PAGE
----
Don't mention the "e" word to John Raeburn. The 71-year-old professor says being called "elderly" feels akin to having his throat cut.
He's sad about the way older people can be treated in New Zealand and says society frequently stereotypes them as "non-productive, second-class citizens, who suck money into their pockets through Super".
"They make up the highest number of suicides and can be thought of as a useless, disabled group - derelict creatures hanging from a zimmerframe."
But he says old age, if starting at 65, takes up a third of a person's life, and encompases a range of energy and health.
"We need to rethink the concept of getting older and open up options for what people want."
Dr Raeburn spent 34 years working for the University of Auckland, including being head of behavioural science and later associate professor of the School of Population Health.
He's now an adjunct professor at Auckland University of Technology's Health campus and has been giving talks around Auckland promoting "Super Ageing in the Super City."
The idea is, people have power over their own lives in a supportive, community context.
"The baby boomer bulge is coming through and increasing numbers of older people won't take any nonsense from anyone," says Dr Raeburn.
"Not everyone can afford to go to a retirement village and it's not everyone's cup of tea. To make it the first or only option is a mistake."
He says villages and rest homes can leave a lot to be desired, but concedes they play an important role.
"As old age increases, the likelihood of immobility increases and there may come a time when it's a good thing to do ... but it seems healthier for society to have all players mixing with each other."
He says two groups go to residential establishments: people who have to because they are disabled or sick - often poorer people - and the better off, who make a lifestyle choice to go to "swanky" villages such as those run by organisations such as Metlifecare or Ryman. But he points out 80 per cent of people aged 65 and older still live in their own homes and, while many are happy, it is clear many of those people's needs and wishes are not being attended to.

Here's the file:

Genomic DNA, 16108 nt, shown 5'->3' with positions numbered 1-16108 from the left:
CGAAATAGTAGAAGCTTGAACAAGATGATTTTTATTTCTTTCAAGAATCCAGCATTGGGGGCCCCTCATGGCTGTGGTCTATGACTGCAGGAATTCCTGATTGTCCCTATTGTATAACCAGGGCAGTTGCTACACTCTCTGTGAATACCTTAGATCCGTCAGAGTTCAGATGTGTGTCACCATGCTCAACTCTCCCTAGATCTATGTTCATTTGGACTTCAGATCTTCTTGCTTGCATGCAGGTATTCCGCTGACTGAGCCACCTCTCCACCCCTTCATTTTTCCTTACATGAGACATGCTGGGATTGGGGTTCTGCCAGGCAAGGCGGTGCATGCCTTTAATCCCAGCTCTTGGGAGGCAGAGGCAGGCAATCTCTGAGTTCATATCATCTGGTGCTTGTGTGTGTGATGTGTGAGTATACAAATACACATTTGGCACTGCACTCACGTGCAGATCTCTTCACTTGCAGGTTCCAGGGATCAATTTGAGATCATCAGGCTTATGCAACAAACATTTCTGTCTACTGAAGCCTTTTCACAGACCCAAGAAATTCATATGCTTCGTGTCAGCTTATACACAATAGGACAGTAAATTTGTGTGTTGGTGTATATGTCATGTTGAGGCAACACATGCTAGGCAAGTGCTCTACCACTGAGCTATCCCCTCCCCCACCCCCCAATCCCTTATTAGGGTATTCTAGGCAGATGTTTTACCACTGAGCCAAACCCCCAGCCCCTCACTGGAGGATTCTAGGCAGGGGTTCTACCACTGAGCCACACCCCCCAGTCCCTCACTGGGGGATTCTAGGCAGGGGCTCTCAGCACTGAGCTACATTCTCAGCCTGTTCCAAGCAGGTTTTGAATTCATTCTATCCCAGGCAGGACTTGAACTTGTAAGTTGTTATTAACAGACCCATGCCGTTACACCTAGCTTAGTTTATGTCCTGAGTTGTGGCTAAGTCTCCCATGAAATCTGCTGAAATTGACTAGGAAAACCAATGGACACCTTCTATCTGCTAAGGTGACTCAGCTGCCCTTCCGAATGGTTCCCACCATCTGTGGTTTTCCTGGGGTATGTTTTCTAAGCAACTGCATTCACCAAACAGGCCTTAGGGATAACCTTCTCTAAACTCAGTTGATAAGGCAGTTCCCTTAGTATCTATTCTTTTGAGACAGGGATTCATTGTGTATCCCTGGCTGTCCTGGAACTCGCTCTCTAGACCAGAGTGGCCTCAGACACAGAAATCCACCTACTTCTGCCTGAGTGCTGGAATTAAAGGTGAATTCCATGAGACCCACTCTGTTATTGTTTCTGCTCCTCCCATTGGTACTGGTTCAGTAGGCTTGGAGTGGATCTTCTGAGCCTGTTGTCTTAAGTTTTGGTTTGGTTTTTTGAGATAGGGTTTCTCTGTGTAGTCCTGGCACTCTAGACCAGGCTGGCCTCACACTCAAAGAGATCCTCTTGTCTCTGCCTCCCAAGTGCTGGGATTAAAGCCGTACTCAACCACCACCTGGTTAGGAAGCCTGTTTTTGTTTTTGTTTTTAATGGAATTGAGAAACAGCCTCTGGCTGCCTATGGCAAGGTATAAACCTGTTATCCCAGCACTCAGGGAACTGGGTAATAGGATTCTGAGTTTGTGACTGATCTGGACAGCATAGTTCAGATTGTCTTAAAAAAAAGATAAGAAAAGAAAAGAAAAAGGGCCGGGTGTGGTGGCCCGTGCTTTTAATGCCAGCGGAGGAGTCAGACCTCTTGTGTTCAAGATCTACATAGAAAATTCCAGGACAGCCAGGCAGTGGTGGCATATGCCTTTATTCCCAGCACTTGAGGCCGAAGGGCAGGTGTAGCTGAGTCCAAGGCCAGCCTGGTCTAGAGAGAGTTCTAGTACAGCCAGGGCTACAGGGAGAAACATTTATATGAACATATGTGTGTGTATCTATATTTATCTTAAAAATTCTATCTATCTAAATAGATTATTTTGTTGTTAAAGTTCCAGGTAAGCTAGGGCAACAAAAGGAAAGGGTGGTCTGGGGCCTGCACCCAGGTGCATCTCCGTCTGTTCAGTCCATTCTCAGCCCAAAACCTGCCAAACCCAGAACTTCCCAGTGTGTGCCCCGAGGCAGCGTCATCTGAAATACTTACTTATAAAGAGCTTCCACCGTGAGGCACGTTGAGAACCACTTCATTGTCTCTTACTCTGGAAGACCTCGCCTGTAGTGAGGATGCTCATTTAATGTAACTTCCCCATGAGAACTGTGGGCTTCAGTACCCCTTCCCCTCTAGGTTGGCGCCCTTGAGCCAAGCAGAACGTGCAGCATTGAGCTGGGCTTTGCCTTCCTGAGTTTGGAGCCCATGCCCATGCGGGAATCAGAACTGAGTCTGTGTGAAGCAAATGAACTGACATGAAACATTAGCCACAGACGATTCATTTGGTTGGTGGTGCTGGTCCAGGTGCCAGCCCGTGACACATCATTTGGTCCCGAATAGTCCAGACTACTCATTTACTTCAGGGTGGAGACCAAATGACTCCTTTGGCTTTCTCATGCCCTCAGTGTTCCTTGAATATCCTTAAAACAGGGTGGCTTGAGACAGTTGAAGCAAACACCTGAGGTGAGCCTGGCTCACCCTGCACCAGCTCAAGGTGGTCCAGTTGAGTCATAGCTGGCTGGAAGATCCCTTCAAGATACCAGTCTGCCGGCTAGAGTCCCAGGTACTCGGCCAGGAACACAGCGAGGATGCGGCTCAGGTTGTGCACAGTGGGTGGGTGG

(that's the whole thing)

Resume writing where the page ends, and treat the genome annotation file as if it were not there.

The answer was making community facilities available along the lines of those at Claystore in Devonport and Ka Mau Te Wero Charitable Trust in Glen Innes.
They run a range of activities in which young and old can learn alongside each other.
The professor says Auckland Council has taskforces for youth, Pasifika and Maori, but nothing for older people.
"Older people are mentioned only under the label of disabled under the original Auckland Plan."
Auckland Council community and cultural strategy manager Raewyn Stone says the revised version of the Draft Auckland Plan includes a new directive around older people which acknowledges the contribution they make to the community.
"We mustn't stereotype older people. Some downsize their homes, some don't. Some go to retirement villages, others don't."
Increasing numbers were living into their 90s and 100s, bringing more need for health and personal support services - but others were fit and active and continuing in paid employment. It's about acknowledging the diversity in our older population.
"We recognise they need suitable and affordable housing services. We recognise the contribution they make to children and young people as grandparents.
"Older people have a huge number of skills and lots of expertise and are very valuable to the community."
Ms Stone says the Draft Auckland Plan proposes that community hubs be developed around the region, offering a range of services.
"They might be a school, health centre or community house and they'll respond to whatever the needs are in that area. It's about council supporting things that people are beginning to do anyway."
Grant Withers, Age Concern executive officer for Auckland's central, western and eastern regions, says a gap exists among those who don't want to, or can't afford to, go to a retirement village.
"Most people like being in the community and, once they've sold, what do they do?
"I've been approached by people in retirement villages saying we don't want to go to a leather class or a hip-hop class. They say: 'Why don't you organise us an old-time dance?'."
Age Concern didn't have time to plan such events, but they were something community houses could offer.
On Friday last week Grey Power and Age Concern met Mayor Len Brown and lobbied for Auckland to sign up to the World Health Organisation concept of an "age-friendly city".
"You age from the day you're born," Mr Withers says.
"It's not just for old people, it's about having everyone in mind when buildings are constructed or transport is being planned.
"There's an active group at Tauranga Council and we'd like to see the same in Auckland."